Saturday, January 30, 2010

CLAM #4: My People

This is where I live, I guess you could say that these are "my people." Myrtle Beach, SC is pretty much the Jersey Shore of the South (the TV show too, I guess). In the Summer it is packed with mostly obnoxious tourists, and in the Winter it is a ghost town that still somehow manages to have large amounts of traffic. The locals are nice, full of Southern hospitality, they pretty much have to be in a town that survives off of tourism. I think individuality is a really big thing here, as it is on the country-wide level. I think with the Long Term Orientation in Myrtle Beach would be about the same as for the US. We have a disposable mindset, that we don't have to take care of material things because they can just be replaced, but we do want to show our culture and ensure that others appreciate it too. I think that in the US in general, the masculinity isn't that bad, when you compare it to other countries. Men mostly hold offices, and have more authority, and there are more stay-at-home moms than dads. In the South there is generally a more traditional view of gender roles, but it is definitely becoming more equal in the country, which also contributes to the Power Distance. Even though Myrtle Beach is kind of kitsch-y it still has a good history, and the area just south of us has rich history with plantations and the old south.
My family has actually hosted two exchange students. When I was a junior in high school we had Kate (Kateryna) from Ukraine, and this year we have Justin (Lai Sung Yau) from Hong Kong. It has been a great experience both times, but Justin fits in really well with our family.

This is Justin and my little brother Jeff on Christmas. Justin gave us these really cool Chinese shirts, as you can see below:

We've tried to show our exchange students how our country works, and I think the regional, local, and familial portions of our culture kind of were wrapped up in that. It's kind of one big package of information. It is important to take them places around the country, and explain how the cultures vary from region to region. They should also take place in our holidays, like Thanksgiving, Halloween, Christmas, Easter, etc. It's mostly just showing them how you live your life, and they pick up the quirks along the way.

Friday, January 29, 2010

First Days in the Granite City!

I'm here! And the trip here wasn't bad at all! I was worried about getting through customs (I had many issues with the visa process, which I won't go into on here to keep an optimistic vibe going), but it took probably 5 min. The guy just asked how long I would be here, if I wanted to work, etc. Luckily the Manchester airport isn't really that busy at 7am, so we got to our flight easily. By the way, "we" means Heather and me- she is another Clemson exchange student at Aberdeen that I met at Pre-departure orientation. The picture here is the sunset from the Newark airport.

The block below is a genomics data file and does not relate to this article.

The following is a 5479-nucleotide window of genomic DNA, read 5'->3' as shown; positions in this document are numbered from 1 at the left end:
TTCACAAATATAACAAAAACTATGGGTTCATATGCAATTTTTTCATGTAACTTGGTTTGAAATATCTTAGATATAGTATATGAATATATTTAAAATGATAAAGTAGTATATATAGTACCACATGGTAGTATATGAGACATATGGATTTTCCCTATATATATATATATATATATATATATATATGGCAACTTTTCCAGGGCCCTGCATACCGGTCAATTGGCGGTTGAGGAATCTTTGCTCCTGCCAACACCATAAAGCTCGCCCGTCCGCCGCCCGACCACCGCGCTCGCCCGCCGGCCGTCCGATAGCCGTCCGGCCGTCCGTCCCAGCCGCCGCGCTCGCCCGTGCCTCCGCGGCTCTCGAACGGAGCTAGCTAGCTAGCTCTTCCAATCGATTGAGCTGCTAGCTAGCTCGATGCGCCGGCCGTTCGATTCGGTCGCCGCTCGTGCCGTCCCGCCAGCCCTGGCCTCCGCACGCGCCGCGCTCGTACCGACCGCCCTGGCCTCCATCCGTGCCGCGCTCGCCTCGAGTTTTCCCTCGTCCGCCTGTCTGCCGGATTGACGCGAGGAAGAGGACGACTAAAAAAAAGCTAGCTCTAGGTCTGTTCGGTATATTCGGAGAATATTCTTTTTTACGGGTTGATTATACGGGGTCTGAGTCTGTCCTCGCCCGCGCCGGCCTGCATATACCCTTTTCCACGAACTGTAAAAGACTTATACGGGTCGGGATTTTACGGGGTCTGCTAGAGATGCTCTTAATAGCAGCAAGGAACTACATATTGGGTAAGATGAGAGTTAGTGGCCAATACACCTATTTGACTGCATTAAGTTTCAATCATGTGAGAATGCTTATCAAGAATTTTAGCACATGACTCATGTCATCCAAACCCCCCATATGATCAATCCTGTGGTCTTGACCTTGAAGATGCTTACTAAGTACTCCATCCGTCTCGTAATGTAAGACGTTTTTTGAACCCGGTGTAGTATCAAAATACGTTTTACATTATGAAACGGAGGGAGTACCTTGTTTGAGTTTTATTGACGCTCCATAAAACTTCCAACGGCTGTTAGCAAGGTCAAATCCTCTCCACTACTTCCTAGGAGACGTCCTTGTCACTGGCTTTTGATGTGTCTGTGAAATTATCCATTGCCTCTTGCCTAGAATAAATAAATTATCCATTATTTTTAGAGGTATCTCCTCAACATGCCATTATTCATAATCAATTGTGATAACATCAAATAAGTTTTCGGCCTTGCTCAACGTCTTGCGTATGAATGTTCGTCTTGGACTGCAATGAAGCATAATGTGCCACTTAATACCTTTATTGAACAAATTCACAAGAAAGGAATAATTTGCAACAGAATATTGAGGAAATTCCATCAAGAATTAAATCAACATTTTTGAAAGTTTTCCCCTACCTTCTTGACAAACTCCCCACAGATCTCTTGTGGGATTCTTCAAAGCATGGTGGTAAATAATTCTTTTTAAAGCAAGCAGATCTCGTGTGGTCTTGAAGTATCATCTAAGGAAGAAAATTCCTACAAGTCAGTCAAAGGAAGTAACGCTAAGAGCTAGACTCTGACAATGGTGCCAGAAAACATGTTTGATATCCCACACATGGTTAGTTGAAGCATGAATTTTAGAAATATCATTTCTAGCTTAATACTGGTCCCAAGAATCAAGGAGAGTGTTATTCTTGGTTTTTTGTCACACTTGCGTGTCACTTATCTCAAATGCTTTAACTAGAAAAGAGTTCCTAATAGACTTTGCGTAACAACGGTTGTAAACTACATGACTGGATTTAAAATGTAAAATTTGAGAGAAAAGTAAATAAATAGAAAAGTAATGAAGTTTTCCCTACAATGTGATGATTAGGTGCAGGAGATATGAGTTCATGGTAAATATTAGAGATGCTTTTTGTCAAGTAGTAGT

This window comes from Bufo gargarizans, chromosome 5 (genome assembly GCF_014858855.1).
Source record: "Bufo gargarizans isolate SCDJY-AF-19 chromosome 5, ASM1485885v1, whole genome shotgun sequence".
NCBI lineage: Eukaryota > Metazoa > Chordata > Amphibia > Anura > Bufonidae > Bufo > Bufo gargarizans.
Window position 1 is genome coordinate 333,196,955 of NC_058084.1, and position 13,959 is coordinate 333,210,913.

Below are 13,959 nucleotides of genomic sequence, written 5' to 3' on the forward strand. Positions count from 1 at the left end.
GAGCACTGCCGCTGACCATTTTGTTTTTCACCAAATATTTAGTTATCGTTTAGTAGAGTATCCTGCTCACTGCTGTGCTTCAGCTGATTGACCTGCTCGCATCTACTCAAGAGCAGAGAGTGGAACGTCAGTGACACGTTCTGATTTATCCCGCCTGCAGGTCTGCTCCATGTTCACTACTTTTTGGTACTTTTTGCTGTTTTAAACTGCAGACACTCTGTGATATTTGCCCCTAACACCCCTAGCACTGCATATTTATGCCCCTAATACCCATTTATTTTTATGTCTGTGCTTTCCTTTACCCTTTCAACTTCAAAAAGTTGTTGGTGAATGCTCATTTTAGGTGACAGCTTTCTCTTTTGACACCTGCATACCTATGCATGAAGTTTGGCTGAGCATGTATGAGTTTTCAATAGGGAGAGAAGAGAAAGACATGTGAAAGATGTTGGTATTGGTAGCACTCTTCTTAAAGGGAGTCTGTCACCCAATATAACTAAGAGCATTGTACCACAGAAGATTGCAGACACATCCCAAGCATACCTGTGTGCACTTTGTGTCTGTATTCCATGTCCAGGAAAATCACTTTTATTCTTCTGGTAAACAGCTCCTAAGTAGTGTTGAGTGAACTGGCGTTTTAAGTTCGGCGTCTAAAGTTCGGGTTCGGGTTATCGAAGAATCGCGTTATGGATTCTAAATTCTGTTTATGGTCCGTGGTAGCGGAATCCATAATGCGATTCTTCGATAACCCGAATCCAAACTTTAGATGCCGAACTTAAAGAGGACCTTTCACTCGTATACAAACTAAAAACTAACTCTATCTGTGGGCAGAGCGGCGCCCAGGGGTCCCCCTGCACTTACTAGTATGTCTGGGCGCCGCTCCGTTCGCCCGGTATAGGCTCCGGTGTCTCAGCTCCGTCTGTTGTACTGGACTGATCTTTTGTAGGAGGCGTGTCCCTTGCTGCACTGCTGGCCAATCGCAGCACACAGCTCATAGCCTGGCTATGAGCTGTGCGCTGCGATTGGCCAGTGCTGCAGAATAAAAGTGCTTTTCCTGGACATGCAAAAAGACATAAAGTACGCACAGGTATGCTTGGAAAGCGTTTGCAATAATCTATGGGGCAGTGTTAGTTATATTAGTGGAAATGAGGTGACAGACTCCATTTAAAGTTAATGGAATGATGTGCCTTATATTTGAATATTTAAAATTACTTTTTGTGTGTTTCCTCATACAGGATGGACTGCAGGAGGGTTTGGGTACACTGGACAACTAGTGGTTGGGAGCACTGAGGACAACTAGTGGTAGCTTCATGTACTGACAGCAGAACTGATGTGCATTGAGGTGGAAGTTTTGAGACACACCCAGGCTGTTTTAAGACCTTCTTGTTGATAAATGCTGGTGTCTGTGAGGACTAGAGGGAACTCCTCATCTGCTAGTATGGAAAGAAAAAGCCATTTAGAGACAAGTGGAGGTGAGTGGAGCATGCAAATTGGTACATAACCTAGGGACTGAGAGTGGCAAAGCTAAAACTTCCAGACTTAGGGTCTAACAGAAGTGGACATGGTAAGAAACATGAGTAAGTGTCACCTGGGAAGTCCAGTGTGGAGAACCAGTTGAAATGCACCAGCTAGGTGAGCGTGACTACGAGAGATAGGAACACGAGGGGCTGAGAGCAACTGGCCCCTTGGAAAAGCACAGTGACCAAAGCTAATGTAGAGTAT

We got settled in to our rooms; they are single rooms with a sink, and then there is a bathroom with showers on each floor. My room is T4- the T literally means the top floor, which is only the
fourth floor (it's G for ground, F for first, S for second, and T for top). I took a nap (if you call 8 hours of sleep a nap- not good) and then Heather and I walked downtown a little bit so I could get some dinner. I had pork fried rice because a Chinese restaurant was t
he first one we saw. So far I only have two complaints, and they are about housing stuff in general:
1. the bedding that I ordered from a company over here was not delivered when
it was supposed to be, so I still don't have it. I've had to have makeshift bedding (mostly made out of scarves, jackets, and towels)

2. the bathrooms on our floor are being renovated, so we have to go down to
the first/ground floor to take showers or go to the bathroom right now. It's not too bad, and hopefully our new bathrooms will get done soon and be nice!

I didn't get to sleep until about 4am last night because of the 8-hour nap, so I woke up around 10am this morning. Heather and I went to the main building to see if our
bedding had gotten here (it hadn't) and then we caught the bus for 70p to campus. We've heard that if you have a student ID the bus to campus is free, but I'm not sure about the truth of that yet. Anyways, we went into campus, walked around, and took pictures. It has been snowing and windy all day, so that made it difficult for us to be very comfortable outside, but the campus is

After exploring campus a bit, we went to this pub called "The Bobbin" that is right across from campus, and therefore it is really busy especially right now because today is the last day of exams from the last semester. Heather and I are both under 21, so we don't drink back in the US (really), so we were a little daunted by the beer situation. We got burgers and pints of Foster's, but neither of us were close to finishing the beer.
We have orientation and registration tomorrow, so hopefully I get all of the classes that I need!

Saturday, January 23, 2010

CLAM Post #3

I generally find the origin of names really interesting, so I explored a little bit of the "nomos" aspect of the Aberdeen's culture first. The origin of the name "Aberdeen" is purely geographic. The original name of the city was Aberdon, meaning "at the mouth of the Don," which was the main river at the time. Now that the city has expanded to also encompass the River Dee as well as the Don, the name expanded too; Aberdeen, meaning "between the rivers Dee and Don." These names helped people locate the city and lend a lot of information about the city's origins as a port, and now as an oil capitol.